Background Few case reports have considered the chromatic aspect of retrieved clots and the possible association with their underlying etiology.
Objective The aim of our study was to analyze the frequency of the TOAST ischemic stroke typical (atrial fibrillation, dissection, atheroma) and atypical (infective endocarditis, cancer-related, valve-related thrombi) etiologies depending on the chromatic aspect of retrieved clots.
Methods A total of 255 anonymized and standardized clot photos of consecutive patients treated by mechanical thrombectomy for acute ischemic stroke were included. A double-blind evaluation was performed by two senior interventional neuroradiologists, who classified the visual aspects of the clots into two main patterns: red/black or white. Main patient characteristics, distribution of underlying stroke etiologies, and outcomes were compared between the two study groups.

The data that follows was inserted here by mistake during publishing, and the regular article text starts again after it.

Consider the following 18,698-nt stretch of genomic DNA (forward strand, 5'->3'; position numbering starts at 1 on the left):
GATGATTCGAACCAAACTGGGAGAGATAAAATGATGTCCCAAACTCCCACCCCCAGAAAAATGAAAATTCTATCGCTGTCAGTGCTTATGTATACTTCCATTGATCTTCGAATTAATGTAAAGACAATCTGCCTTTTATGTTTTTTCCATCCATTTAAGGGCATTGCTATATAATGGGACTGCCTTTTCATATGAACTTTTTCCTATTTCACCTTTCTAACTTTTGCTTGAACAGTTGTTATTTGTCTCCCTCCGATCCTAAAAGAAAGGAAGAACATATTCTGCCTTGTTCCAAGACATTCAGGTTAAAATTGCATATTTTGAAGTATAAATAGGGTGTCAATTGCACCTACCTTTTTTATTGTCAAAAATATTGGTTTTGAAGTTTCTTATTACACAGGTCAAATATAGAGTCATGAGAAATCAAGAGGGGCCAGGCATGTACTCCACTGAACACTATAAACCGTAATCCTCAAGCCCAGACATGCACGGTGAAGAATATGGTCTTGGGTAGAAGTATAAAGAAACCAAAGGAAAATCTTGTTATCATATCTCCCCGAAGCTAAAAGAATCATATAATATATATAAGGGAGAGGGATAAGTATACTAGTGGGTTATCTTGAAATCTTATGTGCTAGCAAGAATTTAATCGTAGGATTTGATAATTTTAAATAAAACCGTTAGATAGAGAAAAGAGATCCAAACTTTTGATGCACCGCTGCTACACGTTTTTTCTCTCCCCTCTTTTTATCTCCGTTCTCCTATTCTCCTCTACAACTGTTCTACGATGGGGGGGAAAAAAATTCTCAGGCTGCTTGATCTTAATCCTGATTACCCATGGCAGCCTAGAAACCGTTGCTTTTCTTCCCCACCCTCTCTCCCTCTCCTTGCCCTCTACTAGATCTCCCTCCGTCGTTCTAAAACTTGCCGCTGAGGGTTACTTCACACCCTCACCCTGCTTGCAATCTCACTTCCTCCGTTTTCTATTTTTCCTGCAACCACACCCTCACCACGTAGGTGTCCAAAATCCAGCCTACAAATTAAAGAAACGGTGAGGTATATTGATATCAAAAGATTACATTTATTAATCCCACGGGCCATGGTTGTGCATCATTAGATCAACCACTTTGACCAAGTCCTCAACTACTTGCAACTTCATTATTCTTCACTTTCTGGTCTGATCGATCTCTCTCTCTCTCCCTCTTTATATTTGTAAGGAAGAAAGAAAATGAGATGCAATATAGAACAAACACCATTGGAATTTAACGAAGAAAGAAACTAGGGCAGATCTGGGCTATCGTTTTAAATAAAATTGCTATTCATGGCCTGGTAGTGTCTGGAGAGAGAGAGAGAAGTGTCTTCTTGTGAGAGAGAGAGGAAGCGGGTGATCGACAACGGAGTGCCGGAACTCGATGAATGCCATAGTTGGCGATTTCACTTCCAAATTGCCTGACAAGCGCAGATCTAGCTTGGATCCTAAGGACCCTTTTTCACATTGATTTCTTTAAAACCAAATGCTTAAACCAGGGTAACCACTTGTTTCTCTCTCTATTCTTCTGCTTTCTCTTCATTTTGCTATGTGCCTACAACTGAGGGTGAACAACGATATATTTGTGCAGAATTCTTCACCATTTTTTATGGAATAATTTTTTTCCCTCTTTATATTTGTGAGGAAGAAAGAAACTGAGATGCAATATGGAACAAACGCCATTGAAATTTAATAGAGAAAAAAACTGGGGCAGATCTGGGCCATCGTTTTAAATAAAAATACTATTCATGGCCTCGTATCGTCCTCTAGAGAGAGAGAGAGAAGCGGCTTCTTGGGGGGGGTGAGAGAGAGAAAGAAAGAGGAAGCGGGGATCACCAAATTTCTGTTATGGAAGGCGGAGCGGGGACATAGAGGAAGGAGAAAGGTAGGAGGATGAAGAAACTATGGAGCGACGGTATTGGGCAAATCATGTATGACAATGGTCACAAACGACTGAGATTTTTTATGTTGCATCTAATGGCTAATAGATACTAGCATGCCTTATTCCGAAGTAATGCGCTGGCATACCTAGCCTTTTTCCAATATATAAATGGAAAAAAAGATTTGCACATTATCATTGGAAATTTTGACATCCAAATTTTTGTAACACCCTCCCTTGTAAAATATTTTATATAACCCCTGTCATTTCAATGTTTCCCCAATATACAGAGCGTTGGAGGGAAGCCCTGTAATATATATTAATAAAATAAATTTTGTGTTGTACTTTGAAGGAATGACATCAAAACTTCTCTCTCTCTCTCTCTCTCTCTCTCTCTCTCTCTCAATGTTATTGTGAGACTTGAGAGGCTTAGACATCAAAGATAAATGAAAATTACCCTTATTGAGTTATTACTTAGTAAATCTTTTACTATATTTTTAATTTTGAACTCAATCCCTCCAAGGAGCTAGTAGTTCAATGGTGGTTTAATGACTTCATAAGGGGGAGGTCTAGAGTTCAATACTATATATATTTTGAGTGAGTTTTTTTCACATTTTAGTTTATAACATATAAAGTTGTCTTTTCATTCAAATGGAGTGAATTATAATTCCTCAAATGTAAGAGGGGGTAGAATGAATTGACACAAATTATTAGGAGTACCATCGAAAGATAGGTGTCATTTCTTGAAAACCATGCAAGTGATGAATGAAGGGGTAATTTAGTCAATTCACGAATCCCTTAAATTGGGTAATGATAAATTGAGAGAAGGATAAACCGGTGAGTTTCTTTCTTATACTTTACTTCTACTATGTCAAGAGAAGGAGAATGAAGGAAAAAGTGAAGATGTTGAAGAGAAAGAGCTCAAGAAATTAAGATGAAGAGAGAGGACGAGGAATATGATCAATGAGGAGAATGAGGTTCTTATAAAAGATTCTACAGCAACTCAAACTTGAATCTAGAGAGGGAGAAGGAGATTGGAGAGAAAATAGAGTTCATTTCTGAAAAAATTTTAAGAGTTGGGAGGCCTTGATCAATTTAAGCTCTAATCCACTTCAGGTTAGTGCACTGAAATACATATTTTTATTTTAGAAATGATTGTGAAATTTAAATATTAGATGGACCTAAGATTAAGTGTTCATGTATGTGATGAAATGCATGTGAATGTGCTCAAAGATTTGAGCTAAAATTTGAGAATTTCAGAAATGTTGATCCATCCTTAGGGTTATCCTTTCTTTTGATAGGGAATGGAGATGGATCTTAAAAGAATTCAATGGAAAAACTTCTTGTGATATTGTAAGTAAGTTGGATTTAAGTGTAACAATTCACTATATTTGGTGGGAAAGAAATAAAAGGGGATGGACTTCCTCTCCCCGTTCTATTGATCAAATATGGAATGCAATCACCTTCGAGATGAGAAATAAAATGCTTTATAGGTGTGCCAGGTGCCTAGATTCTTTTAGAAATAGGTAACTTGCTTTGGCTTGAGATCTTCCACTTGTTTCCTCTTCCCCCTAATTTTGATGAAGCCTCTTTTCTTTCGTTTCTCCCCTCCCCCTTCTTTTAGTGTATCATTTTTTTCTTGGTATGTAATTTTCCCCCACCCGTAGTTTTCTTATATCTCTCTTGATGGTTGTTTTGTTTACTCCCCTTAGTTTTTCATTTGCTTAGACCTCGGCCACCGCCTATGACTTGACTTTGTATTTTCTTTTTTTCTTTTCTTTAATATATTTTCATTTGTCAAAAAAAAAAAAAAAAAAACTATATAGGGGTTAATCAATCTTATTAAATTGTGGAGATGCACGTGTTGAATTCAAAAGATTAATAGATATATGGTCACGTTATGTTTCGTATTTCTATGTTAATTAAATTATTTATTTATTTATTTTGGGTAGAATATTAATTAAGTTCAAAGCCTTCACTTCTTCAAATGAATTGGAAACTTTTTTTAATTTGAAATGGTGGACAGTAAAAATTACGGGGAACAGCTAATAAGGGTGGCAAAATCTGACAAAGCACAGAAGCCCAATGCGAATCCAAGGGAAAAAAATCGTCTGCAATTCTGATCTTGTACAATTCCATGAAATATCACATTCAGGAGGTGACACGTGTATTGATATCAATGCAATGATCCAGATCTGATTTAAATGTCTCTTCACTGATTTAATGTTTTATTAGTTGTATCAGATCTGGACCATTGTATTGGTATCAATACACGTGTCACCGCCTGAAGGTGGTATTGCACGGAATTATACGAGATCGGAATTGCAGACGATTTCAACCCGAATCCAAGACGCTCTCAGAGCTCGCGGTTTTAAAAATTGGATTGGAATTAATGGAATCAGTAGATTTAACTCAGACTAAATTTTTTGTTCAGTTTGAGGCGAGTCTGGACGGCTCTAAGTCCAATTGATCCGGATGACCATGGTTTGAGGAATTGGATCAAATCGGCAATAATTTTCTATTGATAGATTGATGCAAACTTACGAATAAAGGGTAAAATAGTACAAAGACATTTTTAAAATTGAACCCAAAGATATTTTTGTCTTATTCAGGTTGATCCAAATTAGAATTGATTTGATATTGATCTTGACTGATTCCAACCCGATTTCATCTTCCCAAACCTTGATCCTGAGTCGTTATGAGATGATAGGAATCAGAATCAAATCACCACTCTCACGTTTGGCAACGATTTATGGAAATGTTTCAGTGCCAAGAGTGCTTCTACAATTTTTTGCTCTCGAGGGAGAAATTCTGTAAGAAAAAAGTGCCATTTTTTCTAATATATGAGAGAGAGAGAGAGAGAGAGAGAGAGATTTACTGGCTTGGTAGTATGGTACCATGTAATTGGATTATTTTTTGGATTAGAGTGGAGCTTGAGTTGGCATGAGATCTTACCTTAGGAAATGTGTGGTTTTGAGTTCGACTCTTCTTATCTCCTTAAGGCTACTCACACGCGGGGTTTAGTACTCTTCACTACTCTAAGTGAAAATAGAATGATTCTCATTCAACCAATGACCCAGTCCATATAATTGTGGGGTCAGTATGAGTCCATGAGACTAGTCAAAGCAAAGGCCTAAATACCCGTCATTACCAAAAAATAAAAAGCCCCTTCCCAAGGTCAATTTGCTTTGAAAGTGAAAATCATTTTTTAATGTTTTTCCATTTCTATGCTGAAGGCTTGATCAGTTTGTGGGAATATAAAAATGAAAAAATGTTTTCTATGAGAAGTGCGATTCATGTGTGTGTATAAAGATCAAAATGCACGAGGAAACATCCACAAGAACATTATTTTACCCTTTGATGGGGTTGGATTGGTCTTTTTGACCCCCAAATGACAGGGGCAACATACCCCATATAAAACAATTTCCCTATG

Results The inter-reader agreement for clot colors was excellent (k=0.78). Two hundred and thirty-three patients were classified as having red/black clots and 22 as having white clots. A statistically significant association (p=0.001) between atypical etiologies and white clots was observed.
Conclusions White clots were significantly associated with atypical etiologies in this cohort,in particular, with infectious endocarditis.
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Contributors All the authors participated with substantial contributions to the conception or design of the work; or the acquisition, analysis, or interpretation of data for the work. All the authors participated drafting the work or revising it critically for important intellectual content, they gave the final approval of the version to be published and agreed to be accountable for all aspects of the work in ensuring that questions related to the accuracy or integrity of any part of the work are appropriately investigated and resolved.
Funding This research received no specific grant from any funding agency in the public, commercial or not-for-profit sectors.
Competing interests None declared.
Provenance and peer review Not commissioned; externally peer reviewed.
Data sharing statement All the data are presented in the manuscript and in the supplemental material and are available upon reasonable request to the corresponding author.
Patient consent for publication Not required.